Six months of perfecting her interviewing skills and polishing her comedy routine will be put to the test this week when Alexis Wineman, 18, steps before the judges in her quest to become the first Miss America with autism.

The reigning Miss Montana, Wineman arrived in Las Vegas last week for the Miss America pageant with her parents and two sisters — one of them her twin — after a two-and-a-half-day drive from her hometown of Cut Bank, Mont. A week of interviews and competitions kicked off Monday ahead of the televised pageant Saturday at 9 p.m. ET on ABC.

Wineman, who is one of the pageant’s 53 contestants, is hoping to be among 14 finalists on the telecast. In addition to wowing the judges, she’s also seeking public support in her bid to win the competition. One finalist will automatically be selected through an online vote going on now through Jan. 10.

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“She so doesn’t want to let anybody down, and she so wants to make everybody proud,” said Wineman’s mother, Kimberley Butterworth, 50. “Her biggest thing is she wants to come home with no regrets.”

Diagnosed with autism at age 11, Wineman worked throughout high school to overcome challenges associated with the developmental disorder by joining the cheerleading squad, participating in theater and using coping skills like listening to music on her iPod.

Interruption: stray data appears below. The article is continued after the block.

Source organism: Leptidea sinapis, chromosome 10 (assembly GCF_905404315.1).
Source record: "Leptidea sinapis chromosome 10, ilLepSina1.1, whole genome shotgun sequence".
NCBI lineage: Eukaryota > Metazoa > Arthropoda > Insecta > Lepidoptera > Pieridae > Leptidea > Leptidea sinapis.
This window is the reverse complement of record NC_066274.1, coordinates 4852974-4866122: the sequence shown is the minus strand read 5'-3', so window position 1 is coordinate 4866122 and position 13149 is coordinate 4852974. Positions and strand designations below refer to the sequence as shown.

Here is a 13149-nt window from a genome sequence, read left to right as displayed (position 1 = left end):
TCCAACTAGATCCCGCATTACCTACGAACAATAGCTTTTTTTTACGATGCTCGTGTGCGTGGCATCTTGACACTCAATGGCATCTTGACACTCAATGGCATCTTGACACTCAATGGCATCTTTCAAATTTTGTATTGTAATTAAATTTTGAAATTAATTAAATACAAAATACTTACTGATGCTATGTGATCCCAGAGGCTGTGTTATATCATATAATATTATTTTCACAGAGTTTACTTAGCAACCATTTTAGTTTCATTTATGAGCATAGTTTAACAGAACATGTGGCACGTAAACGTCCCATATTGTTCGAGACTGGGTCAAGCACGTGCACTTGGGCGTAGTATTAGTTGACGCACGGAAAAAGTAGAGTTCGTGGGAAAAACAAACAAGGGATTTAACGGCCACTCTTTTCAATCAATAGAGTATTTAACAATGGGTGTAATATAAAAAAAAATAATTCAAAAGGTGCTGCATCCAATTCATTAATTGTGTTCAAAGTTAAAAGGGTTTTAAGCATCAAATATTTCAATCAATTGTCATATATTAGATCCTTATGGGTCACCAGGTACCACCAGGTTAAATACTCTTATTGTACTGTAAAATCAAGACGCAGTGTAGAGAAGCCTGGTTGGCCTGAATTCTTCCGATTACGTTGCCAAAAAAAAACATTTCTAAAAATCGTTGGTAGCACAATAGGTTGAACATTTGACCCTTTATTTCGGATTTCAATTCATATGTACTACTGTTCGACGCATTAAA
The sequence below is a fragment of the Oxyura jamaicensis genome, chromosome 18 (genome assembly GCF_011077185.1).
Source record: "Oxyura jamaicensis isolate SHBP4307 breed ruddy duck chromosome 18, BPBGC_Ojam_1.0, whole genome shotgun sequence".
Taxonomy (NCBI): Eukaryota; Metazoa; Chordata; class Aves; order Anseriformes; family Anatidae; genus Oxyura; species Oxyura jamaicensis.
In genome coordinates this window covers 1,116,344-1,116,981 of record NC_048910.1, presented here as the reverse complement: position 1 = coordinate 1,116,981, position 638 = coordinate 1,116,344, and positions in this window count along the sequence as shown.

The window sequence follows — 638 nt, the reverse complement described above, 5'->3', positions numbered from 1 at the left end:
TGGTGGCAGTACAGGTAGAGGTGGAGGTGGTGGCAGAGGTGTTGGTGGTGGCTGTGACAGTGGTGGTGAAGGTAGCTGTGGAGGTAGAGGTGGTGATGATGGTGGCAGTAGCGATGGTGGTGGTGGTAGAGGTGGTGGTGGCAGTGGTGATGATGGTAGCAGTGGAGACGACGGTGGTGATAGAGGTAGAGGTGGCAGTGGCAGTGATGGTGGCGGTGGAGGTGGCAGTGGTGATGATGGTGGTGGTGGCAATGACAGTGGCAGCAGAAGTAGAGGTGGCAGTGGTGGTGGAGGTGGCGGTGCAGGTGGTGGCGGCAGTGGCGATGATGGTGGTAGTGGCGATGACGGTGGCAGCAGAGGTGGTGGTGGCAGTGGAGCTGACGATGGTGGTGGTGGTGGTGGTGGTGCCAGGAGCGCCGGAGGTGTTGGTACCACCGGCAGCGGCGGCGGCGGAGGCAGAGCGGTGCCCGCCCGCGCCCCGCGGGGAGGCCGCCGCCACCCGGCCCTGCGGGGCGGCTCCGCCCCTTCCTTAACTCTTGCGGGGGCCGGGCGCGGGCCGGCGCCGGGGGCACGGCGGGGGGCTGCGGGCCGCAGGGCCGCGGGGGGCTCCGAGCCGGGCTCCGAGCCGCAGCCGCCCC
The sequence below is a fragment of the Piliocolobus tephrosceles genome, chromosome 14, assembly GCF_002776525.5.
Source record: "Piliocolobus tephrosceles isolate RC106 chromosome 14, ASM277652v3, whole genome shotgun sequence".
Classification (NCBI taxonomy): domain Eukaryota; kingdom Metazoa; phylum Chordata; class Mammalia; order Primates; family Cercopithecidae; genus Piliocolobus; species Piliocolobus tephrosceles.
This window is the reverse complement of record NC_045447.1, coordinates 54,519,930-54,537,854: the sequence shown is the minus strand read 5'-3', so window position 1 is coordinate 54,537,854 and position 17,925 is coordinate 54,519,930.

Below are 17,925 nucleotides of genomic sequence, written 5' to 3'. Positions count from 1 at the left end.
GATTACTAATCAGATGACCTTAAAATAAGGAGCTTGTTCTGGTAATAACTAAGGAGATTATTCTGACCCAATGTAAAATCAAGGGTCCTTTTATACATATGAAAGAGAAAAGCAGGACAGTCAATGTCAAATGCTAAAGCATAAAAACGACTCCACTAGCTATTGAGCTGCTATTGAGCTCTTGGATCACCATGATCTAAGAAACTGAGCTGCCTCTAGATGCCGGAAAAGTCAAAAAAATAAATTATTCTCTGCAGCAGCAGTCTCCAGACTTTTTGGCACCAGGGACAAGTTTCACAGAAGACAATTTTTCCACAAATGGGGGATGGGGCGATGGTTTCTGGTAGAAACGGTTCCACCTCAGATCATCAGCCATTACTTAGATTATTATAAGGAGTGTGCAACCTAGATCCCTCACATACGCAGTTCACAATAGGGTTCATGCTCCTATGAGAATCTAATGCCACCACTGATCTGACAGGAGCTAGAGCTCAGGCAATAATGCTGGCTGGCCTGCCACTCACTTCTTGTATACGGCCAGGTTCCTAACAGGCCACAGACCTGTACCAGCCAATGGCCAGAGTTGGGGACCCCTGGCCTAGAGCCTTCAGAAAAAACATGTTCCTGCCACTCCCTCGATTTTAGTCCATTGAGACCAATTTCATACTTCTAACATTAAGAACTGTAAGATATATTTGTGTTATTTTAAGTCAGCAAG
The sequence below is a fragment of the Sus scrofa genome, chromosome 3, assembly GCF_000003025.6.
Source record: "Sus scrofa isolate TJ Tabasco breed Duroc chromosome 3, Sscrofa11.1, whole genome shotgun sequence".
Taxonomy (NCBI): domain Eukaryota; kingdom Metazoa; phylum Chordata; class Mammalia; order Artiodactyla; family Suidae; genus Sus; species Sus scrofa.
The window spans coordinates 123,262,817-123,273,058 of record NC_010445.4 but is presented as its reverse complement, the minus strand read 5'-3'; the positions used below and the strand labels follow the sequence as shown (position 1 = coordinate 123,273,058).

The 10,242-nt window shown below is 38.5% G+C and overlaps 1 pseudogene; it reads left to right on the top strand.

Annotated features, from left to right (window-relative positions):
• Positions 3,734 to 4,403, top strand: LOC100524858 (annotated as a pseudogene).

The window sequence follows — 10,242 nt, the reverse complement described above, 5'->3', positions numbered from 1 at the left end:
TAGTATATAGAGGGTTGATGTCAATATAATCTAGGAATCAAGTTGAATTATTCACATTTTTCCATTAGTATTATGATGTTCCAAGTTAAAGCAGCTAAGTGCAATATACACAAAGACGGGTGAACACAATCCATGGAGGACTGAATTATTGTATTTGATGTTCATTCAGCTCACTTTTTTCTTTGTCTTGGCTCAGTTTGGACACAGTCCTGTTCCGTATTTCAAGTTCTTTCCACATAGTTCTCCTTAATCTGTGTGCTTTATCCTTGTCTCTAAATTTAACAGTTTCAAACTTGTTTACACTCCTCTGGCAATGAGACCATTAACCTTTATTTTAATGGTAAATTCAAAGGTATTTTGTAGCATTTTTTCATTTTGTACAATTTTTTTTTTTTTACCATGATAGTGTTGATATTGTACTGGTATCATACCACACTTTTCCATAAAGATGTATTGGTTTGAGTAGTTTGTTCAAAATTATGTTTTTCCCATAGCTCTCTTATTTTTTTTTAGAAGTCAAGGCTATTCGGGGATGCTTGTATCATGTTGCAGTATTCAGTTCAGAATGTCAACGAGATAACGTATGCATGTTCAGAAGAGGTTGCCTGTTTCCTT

In June, Wineman was crowned Miss Montana and she’s spent the last six months traveling the state to speak to some 6,000 students about her message of autism awareness. She’s also been busy learning to walk in heels and practicing Pilates to fit into her bikini for the swimsuit competition.

After making it to Las Vegas this month for the national pageant, Wineman was unavailable for an interview, but her mom said that the opportunity to share her platform — “Normal is Just a Dryer Setting‚ Living with Autism” — has been the most meaningful part of her experience as a beauty queen.

“The response she has received is just amazing. People seem to gravitate to her,” said Butterworth who indicated that her daughter now loves public appearances and plans to continue sharing her platform for years to come whether or not she’s crowned Miss America.

“I can remember her senior year in high school she said to me, ‘I don’t know what my purpose is,'” Butterworth said. “A few months after doing this, I asked her, ‘Do you think you’ve gotten your purpose?’ She said, ‘Yes I have.'”